Sober and cerebral Dravid as coach

He is thorough, cool, a perfectionist and comes with administrative experience that most previous coaches did not have

Dravid on the field
Dravid on the field

Qaiser Mohammad Ali

During India’s 2005 tour of Sri Lanka, Nirupama Rao, the then Indian High Commissioner, had hosted high tea for the team at her residence in Colombo. While other players sang Indian songs inside, Dravid chose to check out Rao’s library, eventually borrowing a couple of books. He had just taken over captaincy for that tri-series in Sri Lanka, and the books he picked up included one on the art of leadership by a renowned Chinese author.

As a player, Dravid had been impeccable in his preparation. You would never find him free even for a minute during the Indian team’s practice sessions. Off the nets, he would immerse himself into books or his laptop.

Dravid’s coaching is on the same lines he played his cricket– uncomplicated, straight forward, and following the basics. The BCCI has given the 48-year-old former junior India coach a two-year tenure, until the 50-over World Cup in 2023, and he is unlikely to change his character now.

Dravid has seen the junior India set-up from outside and inside – as coach of the India ‘A’ and India under-19 teams, and as the head of the National Cricket Academy (NCA) in Bangalore. Unlike Ravi Shastri or other previous coaches, this knowledge would come as a bonus in his new role.

Another advantage with Dravid is that his former India teammate and friend VVS Laxman is now head of the NCA. They had many fruitful partnerships as batsmen. Now, they are expected to work in close coordination as ‘administrators’ for the benefit of Indian cricket.

As junior India coach, Dravid has tasted both defeat and glory and came out richer in experience. In 2016, India lost the under-19 World Cup final to the West Indies in Bangladesh and two years later triumphed, beating Australia in the u-19 World Cup final in South Africa.

Some of Dravid’s pupils from the junior Indian teams have graduated to the senior national team. Prithvi Shaw, the 2018 U-19 World Cup winning captain, and Shubman Gill have already broken into the India Test team while more players who were under his charge at the two World Cups and India ‘A’ teams would, hopefully, soon graduate, too.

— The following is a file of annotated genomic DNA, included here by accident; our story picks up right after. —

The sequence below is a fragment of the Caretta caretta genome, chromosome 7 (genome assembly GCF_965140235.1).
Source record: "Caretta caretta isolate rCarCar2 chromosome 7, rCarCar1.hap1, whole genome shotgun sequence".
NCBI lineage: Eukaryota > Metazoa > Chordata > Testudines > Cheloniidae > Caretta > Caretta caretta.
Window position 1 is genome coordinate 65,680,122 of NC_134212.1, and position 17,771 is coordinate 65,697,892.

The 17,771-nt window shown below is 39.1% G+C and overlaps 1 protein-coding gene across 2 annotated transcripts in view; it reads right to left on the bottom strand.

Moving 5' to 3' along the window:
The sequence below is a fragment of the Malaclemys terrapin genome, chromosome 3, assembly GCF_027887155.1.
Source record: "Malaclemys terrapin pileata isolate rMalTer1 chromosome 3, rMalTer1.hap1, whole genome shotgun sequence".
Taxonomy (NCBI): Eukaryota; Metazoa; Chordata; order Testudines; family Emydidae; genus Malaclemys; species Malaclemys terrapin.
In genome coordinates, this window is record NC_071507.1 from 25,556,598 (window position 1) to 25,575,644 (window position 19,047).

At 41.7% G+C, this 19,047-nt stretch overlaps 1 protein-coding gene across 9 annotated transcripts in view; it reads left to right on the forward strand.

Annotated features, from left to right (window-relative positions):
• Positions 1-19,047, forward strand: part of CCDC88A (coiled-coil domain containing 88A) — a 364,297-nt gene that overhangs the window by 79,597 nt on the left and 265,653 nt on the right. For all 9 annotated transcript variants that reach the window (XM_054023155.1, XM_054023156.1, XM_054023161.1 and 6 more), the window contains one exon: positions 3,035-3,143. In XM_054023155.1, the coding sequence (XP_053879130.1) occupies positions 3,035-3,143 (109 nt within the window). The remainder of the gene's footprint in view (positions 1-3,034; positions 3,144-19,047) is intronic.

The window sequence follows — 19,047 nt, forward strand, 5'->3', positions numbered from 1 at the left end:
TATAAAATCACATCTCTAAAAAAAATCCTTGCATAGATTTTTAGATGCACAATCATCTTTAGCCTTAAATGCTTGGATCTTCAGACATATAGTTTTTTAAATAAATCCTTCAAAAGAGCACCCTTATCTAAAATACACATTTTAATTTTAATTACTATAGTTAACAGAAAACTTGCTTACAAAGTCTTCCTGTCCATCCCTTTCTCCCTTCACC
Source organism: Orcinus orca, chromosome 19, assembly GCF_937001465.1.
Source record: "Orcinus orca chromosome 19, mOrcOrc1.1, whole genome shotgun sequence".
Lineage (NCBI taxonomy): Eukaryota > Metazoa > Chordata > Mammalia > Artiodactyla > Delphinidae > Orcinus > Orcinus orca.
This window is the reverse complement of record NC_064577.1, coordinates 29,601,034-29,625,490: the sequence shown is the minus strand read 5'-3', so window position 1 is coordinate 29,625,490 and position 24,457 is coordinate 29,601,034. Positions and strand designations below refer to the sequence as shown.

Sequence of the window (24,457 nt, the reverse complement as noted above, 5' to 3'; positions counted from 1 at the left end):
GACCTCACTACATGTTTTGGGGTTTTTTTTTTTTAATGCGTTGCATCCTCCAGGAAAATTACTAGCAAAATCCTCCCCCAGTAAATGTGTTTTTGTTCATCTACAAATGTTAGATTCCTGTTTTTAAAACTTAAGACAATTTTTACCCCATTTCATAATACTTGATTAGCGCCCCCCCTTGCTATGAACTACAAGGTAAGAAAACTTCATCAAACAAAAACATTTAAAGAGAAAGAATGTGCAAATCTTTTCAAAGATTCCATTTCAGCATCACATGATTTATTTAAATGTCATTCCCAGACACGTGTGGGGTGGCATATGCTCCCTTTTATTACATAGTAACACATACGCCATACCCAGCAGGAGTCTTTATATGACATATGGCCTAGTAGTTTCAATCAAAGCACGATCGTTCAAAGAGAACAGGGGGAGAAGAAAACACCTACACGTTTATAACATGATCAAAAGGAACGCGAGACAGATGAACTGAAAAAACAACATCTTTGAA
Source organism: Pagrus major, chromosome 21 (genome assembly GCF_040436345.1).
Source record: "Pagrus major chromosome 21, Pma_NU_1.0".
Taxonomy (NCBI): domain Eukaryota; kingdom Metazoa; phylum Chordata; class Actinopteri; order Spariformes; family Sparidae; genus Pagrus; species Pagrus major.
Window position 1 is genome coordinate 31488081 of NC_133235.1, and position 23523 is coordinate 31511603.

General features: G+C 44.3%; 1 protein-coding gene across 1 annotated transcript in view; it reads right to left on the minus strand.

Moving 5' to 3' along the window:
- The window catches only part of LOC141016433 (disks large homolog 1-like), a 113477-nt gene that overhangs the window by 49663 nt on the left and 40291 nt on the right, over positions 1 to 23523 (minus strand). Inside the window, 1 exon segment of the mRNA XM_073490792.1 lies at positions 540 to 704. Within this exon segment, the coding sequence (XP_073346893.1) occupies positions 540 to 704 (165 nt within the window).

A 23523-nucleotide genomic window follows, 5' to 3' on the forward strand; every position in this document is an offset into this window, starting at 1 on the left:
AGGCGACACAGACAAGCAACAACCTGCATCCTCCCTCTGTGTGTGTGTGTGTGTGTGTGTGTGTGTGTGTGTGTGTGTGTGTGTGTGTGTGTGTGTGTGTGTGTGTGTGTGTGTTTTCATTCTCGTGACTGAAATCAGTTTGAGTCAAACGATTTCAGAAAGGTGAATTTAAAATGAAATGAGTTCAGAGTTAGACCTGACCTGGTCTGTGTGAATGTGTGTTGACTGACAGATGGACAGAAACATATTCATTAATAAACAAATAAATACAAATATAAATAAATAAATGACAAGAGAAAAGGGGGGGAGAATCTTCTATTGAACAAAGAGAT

Kamlesh Nagarkoti, Ishan Porel, and Shivam Mavi, who played at the 2018 U-19 World Cup, are close to it. Knowing all these young players well would be another huge plus for both Dravid and the youngsters.

With the international cricket schedule getting tighter by the day, India will have no choice but to interchange players if the BCCI wants to save players from burnout and mental health issues caused due to the loneliness of the bio-bubble.

The concern is reflected in the squad that was announced for the three-match T20Is against New Zealand. Kohli, Jasprit Bumrah, Ravindra Jadeja and Mohammed Shami were rested while new T20 captain Rohit Sharma, Rishabh Pant, Bumrah and Shami would be rested for one or both Tests that follow. Kohli, rested for the T20s and the first Test in Kanpur, would return for the second Test. The selectors and the BCCI seem to have agreed to rotate players.

“Like we see in football also, seasons are so long and some of the top players don't play all the games,” Dravid said. Towards the end of the recent T20 World Cup in the UAE, Shastri had admitted that he and the players were “drained” by non-stop cricket. Shastri, however, chose to air his feelings on the last day of his tenure. Dravid let his mind speak at his very first press conference.

“We need to do this balancing act and work towards getting everyone fit and ready for the big tournament,” Dravid said. Rotation of players is welcome news as more promising players would get a chance to play and not just warm the bench and carry water.

(This article was first published in National Herald on Sunday)

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